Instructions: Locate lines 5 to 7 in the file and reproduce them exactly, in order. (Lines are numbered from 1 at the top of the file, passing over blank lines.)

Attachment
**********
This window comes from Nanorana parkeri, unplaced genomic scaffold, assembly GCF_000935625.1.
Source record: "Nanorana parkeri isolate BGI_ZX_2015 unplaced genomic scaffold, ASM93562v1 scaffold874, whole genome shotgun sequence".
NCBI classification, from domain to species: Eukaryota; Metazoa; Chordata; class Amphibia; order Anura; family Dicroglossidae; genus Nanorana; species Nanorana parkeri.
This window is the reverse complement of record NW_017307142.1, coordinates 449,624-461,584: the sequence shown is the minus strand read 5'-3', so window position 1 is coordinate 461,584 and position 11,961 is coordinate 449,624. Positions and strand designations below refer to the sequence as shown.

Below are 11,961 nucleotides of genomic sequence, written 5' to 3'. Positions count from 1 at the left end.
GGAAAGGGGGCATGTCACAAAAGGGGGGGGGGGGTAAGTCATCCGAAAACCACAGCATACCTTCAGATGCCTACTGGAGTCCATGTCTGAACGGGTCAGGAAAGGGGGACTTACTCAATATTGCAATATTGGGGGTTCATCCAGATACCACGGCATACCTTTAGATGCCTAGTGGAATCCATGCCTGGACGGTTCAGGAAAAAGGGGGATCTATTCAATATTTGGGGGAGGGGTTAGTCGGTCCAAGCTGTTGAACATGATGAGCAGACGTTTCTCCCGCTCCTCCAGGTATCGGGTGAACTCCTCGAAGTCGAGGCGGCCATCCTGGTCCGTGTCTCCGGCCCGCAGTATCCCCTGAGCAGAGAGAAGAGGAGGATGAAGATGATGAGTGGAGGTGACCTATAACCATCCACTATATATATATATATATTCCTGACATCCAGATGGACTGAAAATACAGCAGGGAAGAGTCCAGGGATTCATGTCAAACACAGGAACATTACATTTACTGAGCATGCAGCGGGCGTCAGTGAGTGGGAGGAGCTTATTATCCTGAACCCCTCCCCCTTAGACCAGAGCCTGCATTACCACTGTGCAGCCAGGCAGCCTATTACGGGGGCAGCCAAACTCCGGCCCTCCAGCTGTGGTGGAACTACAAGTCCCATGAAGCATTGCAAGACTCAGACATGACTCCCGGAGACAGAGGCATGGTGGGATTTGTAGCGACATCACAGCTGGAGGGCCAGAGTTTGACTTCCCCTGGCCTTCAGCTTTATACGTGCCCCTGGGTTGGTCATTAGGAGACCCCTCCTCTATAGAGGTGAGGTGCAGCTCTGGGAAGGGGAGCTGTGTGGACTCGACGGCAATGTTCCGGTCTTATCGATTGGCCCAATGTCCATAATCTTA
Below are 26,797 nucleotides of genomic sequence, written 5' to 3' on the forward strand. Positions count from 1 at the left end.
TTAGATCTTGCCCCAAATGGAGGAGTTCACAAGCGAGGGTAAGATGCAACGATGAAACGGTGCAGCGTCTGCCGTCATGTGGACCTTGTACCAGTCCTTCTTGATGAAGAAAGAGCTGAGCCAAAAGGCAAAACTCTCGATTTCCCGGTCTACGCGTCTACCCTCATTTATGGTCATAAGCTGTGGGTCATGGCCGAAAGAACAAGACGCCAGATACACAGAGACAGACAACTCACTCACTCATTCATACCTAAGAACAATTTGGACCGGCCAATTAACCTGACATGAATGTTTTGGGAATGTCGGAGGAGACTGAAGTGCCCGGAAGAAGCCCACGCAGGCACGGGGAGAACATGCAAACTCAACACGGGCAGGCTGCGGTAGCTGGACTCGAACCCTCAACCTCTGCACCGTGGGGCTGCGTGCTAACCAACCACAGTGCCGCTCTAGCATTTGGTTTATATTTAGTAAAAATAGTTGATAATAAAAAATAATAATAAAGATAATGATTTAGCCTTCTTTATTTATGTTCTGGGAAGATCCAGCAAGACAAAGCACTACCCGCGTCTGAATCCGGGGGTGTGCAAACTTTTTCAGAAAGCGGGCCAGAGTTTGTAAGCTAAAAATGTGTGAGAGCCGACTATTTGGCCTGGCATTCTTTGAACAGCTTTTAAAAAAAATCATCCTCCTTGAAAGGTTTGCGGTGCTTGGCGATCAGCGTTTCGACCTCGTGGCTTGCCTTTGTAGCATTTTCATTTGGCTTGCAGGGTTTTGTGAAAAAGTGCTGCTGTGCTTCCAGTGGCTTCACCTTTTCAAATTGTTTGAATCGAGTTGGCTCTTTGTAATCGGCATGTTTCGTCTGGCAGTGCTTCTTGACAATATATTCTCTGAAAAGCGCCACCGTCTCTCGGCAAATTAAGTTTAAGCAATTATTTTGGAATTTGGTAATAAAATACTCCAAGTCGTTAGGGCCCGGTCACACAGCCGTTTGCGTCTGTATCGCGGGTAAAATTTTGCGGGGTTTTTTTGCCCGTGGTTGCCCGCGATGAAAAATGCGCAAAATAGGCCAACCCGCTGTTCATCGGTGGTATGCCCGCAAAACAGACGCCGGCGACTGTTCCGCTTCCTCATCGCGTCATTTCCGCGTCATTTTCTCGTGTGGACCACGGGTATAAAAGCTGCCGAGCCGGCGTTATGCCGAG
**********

Below are 11,961 nucleotides of genomic sequence, written 5' to 3'. Positions count from 1 at the left end.
GGAAAGGGGGCATGTCACAAAAGGGGGGGGGGGGTAAGTCATCCGAAAACCACAGCATACCTTCAGATGCCTACTGGAGTCCATGTCTGAACGGGTCAGGAAAGGGGGACTTACTCAATATTGCAATATTGGGGGTTCATCCAGATACCACGGCATACCTTTAGATGCCTAGTGGAATCCATGCCTGGACGGTTCAGGAAAAAGGGGGATCTATTCAATATTTGGGGGAGGGGTTAGTCGGTCCAAGCTGTTGAACATGATGAGCAGACGTTTCTCCCGCTCCTCCAGGTATCGGGTGAACTCCTCGAAGTCGAGGCGGCCATCCTGGTCCGTGTCTCCGGCCCGCAGTATCCCCTGAGCAGAGAGAAGAGGAGGATGAAGATGATGAGTGGAGGTGACCTATAACCATCCACTATATATATATATATATTCCTGACATCCAGATGGACTGAAAATACAGCAGGGAAGAGTCCAGGGATTCATGTCAAACACAGGAACATTACATTTACTGAGCATGCAGCGGGCGTCAGTGAGTGGGAGGAGCTTATTATCCTGAACCCCTCCCCCTTAGACCAGAGCCTGCATTACCACTGTGCAGCCAGGCAGCCTATTACGGGGGCAGCCAAACTCCGGCCCTCCAGCTGTGGTGGAACTACAAGTCCCATGAAGCATTGCAAGACTCAGACATGACTCCCGGAGACAGAGGCATGGTGGGATTTGTAGCGACATCACAGCTGGAGGGCCAGAGTTTGACTTCCCCTGGCCTTCAGCTTTATACGTGCCCCTGGGTTGGTCATTAGGAGACCCCTCCTCTATAGAGGTGAGGTGCAGCTCTGGGAAGGGGAGCTGTGTGGACTCGACGGCAATGTTCCGGTCTTATCGATTGGCCCAATGTCCATAATCTTA
Below are 26,797 nucleotides of genomic sequence, written 5' to 3' on the forward strand. Positions count from 1 at the left end.